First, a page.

5 Things to Eat in October

Marisa Moore, MBA, RDN, LD
by Marisa Moore, MBA, RDN, LD
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5 Things to Eat in October

October and pumpkins tend to go hand in hand for obvious reasons. But with autumn’s generous harvest there are so many fruits and vegetables at their peak. Here are five seasonal favorites to look for this month.  


Brussels sprouts thrive in the cool weather, so they’re abundant, affordable and at their peak in October. With plenty of fiber, folate and cancer-fighting phytonutrients, Brussels sprouts are one of the most nutritious vegetables. Roasting chars the edges imparting a rich flavor and texture. For a quicker preparation, shave or thinly slice Brussels sprouts, lightly sauté in olive oil and drizzle with a little aged balsamic vinegar and crushed walnuts for a warm fall salad.


Delicata gets overshadowed by butternut and acorn squash, but with an edible skin and a delicate sweetness similar to a sweet potato, delicata squash is one of the easiest winter squashes to prepare. As with other squashes, it’s an excellent source of vitamin A and a good source of vitamin C. Enjoy delicata squash roasted and tossed with pecans or add sweet, roasted strips to a bowl of greens for a hearty autumn salad.


Though many people think of grapes as a summer fruit, grapes are grown in the U.S. from May through January, making fall prime time to grab a bunch. Red, green and black grapes are a natural source of beneficial antioxidants and other polyphenols that contribute to heart health. The high levels of resveratrol are believed to play a role in healthy aging. Add halved grapes to fall salads, pop some into a baggie for a portable snack or roast them and mix with roasted fall vegetables or use to top baked feta cheese.



Though you can find mushrooms all year long, many are at their peak in the fall. Mushrooms deliver a meaty texture, unlike any other plant food, making them ideal for vegans. At just 20 calories per cup, mushrooms are high in vitamins and minerals like selenium, copper and B vitamins. In fact, a cup of cooked mushrooms has more potassium than a medium banana. Enjoy their umami flavor in a vegan broth, roasted with olive oil and fresh thyme as a side dish or sautéed in a stir-fry. When you’re firing up the grill at your next tailgate, add diced mushrooms to ground beef or turkey for a flavorful burger with fewer calories and fat.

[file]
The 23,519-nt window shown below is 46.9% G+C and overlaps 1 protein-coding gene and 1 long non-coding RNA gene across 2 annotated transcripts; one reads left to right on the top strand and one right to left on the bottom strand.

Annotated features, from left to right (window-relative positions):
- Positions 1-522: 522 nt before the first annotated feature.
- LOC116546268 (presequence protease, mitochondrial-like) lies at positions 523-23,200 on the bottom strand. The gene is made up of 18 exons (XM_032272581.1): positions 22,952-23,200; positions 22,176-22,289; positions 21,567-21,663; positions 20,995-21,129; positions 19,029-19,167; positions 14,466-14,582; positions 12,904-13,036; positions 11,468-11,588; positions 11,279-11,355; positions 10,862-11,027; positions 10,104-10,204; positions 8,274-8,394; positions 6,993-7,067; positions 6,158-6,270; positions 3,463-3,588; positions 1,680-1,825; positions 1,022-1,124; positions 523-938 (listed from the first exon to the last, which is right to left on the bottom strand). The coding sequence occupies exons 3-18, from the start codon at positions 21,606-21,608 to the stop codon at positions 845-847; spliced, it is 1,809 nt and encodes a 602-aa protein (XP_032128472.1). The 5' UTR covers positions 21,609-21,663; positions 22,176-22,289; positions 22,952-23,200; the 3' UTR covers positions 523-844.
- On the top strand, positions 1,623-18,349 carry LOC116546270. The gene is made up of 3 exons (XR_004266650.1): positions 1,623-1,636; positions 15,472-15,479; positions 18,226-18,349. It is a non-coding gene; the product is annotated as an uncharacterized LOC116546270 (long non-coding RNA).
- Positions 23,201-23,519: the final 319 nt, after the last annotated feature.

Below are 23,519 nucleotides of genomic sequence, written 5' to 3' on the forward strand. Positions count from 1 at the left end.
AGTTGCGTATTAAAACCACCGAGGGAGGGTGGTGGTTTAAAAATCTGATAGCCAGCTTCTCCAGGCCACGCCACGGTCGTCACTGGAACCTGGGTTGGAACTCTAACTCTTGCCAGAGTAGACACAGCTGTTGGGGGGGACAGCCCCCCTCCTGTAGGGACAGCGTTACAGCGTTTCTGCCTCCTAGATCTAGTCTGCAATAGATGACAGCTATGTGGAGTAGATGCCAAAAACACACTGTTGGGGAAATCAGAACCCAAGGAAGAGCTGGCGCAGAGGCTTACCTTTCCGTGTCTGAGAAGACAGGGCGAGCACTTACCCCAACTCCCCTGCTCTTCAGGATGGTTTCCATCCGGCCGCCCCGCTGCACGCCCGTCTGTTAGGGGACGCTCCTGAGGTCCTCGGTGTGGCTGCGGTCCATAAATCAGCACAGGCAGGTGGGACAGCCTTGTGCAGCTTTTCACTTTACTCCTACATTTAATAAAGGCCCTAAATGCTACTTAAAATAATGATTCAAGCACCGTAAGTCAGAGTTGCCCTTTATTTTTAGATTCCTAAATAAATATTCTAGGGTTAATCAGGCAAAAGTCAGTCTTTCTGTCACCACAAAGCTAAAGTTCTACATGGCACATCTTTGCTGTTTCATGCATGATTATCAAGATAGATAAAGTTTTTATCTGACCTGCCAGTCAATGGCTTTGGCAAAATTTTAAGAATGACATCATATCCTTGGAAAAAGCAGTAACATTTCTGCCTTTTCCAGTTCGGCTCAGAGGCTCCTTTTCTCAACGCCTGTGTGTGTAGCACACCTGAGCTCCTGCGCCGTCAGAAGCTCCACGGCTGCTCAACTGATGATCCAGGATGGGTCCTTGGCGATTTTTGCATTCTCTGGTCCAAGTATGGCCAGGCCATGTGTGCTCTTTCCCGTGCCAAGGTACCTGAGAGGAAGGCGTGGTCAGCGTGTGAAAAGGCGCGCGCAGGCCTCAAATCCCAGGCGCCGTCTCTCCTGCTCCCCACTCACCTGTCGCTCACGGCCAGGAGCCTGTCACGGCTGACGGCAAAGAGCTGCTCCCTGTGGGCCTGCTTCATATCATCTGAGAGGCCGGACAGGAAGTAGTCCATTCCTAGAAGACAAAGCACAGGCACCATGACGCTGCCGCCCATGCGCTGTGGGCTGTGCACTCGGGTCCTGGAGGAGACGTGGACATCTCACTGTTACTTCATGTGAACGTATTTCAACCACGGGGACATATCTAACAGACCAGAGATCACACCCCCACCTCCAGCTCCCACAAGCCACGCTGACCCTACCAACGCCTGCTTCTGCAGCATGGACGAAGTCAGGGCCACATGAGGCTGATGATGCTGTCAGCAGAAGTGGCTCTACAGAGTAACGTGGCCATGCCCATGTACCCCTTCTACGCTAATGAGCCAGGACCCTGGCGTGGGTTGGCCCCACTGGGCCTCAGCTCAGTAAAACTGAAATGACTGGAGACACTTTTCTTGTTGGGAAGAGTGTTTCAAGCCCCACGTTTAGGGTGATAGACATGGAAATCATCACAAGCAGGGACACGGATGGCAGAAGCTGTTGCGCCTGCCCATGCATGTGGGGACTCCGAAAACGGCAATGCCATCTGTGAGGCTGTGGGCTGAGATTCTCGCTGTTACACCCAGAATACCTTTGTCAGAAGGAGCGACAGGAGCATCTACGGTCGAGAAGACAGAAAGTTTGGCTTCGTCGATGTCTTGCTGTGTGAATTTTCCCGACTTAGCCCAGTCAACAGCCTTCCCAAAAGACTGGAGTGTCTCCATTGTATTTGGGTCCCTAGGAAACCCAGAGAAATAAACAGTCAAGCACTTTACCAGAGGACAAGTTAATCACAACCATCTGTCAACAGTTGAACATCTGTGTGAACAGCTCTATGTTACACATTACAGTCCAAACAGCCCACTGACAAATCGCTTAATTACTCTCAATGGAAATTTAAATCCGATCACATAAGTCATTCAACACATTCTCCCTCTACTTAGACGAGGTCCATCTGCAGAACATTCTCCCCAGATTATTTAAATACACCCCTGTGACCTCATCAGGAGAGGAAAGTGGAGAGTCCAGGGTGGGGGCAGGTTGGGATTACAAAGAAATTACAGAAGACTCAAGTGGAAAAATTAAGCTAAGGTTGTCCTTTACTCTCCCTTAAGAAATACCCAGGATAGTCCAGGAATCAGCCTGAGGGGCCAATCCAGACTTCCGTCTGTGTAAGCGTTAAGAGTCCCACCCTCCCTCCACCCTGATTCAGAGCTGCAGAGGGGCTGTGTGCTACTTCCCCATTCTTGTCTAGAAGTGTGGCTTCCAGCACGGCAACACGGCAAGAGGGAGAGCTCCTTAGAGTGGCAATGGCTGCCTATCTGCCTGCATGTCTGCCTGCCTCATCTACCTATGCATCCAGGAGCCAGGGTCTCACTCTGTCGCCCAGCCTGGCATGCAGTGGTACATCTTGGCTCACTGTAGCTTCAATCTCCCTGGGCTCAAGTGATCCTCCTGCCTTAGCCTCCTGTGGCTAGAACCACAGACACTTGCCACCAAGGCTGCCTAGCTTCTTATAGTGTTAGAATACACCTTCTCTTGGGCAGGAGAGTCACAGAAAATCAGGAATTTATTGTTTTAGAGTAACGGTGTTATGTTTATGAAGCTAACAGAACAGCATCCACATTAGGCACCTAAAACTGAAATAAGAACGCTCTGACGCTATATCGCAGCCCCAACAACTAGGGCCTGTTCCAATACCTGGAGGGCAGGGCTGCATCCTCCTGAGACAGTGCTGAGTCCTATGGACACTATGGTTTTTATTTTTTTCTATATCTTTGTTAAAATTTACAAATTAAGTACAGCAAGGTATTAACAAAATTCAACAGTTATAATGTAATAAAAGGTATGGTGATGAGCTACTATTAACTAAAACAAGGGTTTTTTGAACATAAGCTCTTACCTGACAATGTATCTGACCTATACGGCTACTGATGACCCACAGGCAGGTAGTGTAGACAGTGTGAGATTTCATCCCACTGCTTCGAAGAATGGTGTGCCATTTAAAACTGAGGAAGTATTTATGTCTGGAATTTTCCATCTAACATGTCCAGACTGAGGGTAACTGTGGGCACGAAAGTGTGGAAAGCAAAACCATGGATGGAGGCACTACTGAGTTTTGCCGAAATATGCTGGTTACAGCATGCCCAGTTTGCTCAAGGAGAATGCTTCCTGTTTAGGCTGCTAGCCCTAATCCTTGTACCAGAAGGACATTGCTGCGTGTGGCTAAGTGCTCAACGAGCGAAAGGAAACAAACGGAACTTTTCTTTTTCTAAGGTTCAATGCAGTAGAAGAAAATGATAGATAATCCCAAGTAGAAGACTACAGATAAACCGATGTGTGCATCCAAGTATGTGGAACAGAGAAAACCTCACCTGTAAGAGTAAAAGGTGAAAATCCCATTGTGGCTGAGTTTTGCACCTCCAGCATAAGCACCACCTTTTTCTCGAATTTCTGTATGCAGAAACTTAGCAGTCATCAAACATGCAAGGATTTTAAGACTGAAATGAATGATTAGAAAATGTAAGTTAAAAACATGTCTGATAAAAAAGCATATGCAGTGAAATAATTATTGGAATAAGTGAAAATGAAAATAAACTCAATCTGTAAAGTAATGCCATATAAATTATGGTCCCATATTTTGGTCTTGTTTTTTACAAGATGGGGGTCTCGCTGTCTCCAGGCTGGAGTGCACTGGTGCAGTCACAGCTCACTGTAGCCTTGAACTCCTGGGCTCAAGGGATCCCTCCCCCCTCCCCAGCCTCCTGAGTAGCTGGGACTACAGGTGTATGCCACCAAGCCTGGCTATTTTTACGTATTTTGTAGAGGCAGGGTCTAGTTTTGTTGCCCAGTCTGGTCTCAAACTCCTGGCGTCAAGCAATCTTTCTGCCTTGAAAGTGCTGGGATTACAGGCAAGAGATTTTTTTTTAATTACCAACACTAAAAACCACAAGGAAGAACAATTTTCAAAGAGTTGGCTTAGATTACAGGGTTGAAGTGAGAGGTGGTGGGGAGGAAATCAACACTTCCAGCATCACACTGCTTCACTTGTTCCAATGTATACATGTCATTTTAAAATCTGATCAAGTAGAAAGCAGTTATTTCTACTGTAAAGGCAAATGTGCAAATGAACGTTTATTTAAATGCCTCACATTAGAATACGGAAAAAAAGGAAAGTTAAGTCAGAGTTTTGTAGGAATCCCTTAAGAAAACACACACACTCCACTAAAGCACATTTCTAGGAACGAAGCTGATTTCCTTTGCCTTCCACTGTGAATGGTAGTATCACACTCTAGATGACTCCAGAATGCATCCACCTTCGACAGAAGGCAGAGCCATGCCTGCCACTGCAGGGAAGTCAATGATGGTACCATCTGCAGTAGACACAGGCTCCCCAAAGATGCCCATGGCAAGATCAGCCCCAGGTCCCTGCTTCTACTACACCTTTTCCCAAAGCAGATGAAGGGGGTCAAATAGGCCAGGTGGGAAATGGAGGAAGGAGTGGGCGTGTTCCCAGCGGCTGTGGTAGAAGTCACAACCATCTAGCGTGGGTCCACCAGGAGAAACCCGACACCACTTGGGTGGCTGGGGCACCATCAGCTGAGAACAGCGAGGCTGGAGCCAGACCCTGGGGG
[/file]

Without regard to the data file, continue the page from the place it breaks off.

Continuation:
Though technically in season from August through December, pears are at their peak in October. Ranging from bosc to bartlett to concorde, anjou and more, they’re packed with 6 grams of fiber. At least one study revealed that eating white-fleshed produce like pears helps reduce the risk of stroke as much as 9%. To ripen, store at room temperature and eat within a few days for optimum taste. Slice a pear over an arugula and Gorgonzola salad or peel and poach them for an elegant, low-calorie, post-dinner treat.

What’s your favorite October fruit or veggie? Comment below!

About the Author

Marisa Moore, MBA, RDN, LD
Marisa Moore, MBA, RDN, LD

Marisa is an Atlanta-based registered dietitian nutritionist specializing in food and nutrition communications. Using a food-first, mostly plant-based approach, Marisa helps people eat better one morsel at a time. A trusted food and nutrition expert, Marisa has appeared in major media outlets including the CNN, Today Show, New York Times, Wall Street Journal and more. Connect with her on Instagram and Twitter and get her recipes and nutrition tips at marisamoore.com.


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